We read about Amina’s project in her article in The Conversation titled How to tackle Islamophobia – the best strategies from around Europe (February 2019):

communicating research to stakeholders

Amina engages with a wide range of stakeholders such as ‘policy makers, legal experts and jurists, academics and also grassroots activists’. Therefore, we found it fitting to ask her for tips about communicating research to stakeholders.

Amina explained that she responds to external requests (reactive efforts). At the same time, she takes every opportunity to reach out to new interested stakeholders (proactive efforts): 

‘My engagement with stakeholders has always been both reactive and proactive. It is important to respond to those who reach out to you. Yet, also don’t to shy away from making new contacts in order to share your work.’


Formats for communicating research to stakeholderscommunicating research to stakeholders

In terms of the most effective formats of engaging with stakeholders, Amina described email, post, social media, introductions, events, networking and phone calls as ‘effective means of engaging’.

Yet, she cautioned by saying ‘it is important to remember that different groups of stakeholders will respond to different channels.’ For example:

‘When working with parliamentarians, email, phone and attending formal events related to the research subject are useful. Yet, community-level grassroots activists are perhaps more easily approached via attending and participating in local informal events.’

This need to tailor one’s messaging came up again when asked what formats she found most or least effective for communicating research to stakeholders. She shares: 

‘Knowing your audience is crucial. For example, I enjoy speaking at events to promote my work, but I’m always aware that I need to tailor my style to better engage with my audience, and this has been effective for me.’

While choosing the right format and tailoring the messaging are crucial, Amina is also candid about the most challenging aspect of her engagement with stakeholders, and that is time. She shares: 

‘It can be challenging to find the time to share your research and often stakeholders too have busy schedules. Being flexible and prioritising has been essential in overcoming this challenge.


Tip 3: Start small – Sarah Geere, Impact Consultant, 4StarImpact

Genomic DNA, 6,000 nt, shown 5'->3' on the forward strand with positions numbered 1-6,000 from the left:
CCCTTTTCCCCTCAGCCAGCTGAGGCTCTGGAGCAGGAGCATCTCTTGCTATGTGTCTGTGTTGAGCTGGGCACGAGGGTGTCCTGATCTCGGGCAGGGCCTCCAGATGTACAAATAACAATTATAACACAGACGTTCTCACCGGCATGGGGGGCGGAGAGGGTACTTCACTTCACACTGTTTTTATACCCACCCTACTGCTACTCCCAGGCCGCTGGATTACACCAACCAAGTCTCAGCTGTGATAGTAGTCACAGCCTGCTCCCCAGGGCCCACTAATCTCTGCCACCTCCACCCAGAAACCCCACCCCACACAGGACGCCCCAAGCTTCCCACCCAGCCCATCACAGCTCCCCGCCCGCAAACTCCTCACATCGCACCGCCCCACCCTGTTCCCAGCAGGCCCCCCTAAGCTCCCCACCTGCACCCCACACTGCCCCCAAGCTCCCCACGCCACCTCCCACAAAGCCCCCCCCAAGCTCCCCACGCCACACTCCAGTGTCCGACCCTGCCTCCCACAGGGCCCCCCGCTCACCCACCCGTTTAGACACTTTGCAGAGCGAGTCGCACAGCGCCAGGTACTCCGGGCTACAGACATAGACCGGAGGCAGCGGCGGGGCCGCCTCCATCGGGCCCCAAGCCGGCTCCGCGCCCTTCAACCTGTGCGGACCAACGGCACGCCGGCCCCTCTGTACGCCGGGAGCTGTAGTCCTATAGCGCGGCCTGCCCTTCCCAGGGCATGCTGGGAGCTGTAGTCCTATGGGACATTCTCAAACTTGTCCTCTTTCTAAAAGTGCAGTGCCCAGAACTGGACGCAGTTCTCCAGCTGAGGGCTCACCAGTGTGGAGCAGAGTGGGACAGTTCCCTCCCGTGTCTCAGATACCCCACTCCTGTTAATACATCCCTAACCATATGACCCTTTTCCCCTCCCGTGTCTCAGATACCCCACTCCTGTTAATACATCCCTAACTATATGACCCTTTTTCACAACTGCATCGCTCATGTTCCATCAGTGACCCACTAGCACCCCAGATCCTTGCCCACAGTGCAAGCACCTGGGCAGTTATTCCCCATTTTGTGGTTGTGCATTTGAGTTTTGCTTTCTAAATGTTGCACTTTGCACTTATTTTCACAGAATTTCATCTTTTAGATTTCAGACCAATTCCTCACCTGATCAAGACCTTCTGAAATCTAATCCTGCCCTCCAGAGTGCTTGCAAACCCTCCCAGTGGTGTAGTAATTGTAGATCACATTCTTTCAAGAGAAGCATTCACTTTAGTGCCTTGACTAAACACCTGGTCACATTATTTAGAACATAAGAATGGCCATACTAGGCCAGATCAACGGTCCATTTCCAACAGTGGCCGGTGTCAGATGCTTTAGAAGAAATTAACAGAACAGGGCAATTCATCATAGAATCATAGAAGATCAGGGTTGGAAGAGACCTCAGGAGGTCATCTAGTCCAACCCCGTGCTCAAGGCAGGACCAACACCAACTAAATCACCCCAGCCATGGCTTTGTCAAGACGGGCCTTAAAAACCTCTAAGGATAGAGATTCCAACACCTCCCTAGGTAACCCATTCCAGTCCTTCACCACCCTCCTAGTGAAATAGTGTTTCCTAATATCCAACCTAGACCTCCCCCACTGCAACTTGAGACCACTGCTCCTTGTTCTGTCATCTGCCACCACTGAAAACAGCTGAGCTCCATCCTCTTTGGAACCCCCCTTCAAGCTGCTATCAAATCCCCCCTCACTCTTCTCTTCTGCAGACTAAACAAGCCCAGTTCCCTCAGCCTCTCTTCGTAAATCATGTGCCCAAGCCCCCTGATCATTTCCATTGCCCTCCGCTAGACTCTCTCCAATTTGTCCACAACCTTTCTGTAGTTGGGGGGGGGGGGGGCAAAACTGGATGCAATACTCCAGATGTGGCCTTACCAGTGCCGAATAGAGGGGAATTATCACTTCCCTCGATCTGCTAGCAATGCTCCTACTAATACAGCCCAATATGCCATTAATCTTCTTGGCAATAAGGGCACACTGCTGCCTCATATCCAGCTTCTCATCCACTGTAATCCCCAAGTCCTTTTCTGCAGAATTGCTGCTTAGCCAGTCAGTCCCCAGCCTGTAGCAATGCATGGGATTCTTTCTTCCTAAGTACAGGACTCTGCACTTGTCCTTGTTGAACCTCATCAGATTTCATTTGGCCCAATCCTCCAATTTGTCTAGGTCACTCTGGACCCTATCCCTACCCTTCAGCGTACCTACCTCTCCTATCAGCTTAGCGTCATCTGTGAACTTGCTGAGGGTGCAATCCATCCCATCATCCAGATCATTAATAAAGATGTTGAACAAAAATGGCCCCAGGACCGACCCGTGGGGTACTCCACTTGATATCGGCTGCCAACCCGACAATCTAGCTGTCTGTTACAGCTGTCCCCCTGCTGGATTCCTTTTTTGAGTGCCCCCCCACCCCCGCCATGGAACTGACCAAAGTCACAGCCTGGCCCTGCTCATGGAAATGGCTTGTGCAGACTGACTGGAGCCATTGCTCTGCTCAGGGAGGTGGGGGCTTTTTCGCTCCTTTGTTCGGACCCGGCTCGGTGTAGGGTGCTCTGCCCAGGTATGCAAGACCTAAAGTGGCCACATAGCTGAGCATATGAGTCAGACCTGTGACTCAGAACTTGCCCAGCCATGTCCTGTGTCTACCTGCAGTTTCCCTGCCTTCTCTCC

In our Guide to Communicating Research Beyond Academia, we have a section on disseminating research findings to key stakeholders.

To make this section as relevant as possible for our audience (see what we did here – Tip 1), we reached out to people with expertise in this domain.

communicating research to stakeholders

One of these people was Sarah Geere, Impact Consultant at 4StarImpact. Sarah has extensive knowledge of the UK research sector. In additions, she also had a wealth of experience and advice to help academics maximise the impact of their research.

Sarah is a contributor to our guide on page 22 where she shares her insight into communicating research to stakeholders:

‘Think carefully about your choice of stakeholders and how best to approach them. It is often better in the first instance to work with a smaller organisation that is keen and able to integrate your research quickly, rather than try to go straight for the big hitters who may not have the interest or agility to act on your findings. Get this right and the rest will follow.’

Researchers can build momentum around their work and maximise their chances of success by:

  • using this staggered approach to implementing research findings
  • showing how the research is relevant
  • tailoring the messages in the most appropriate formats


Communicating research to stakeholders: Conclusion

In conclusion, if you’re wondering where to start your engagement with non-academic stakeholders, use these tips as a starting point. Besides this, if you are just starting out in your efforts, remember that networking is key.

Prioritise meeting new people in your industry who could benefit from learning about your work. Once you’ve identified your audience, take Amina’s advice and focus on developing long-term relationships. Do this by ‘networking as much as possible, helping others and maintaining good contact and relationships with stakeholders.’

We hope you enjoyed our article about communicating research to stakeholders. What part did you find the most useful?



Freeman, E. R. (2010) Strategic Management: A Stakeholder Approach, Cambridge:Cambridge University Press.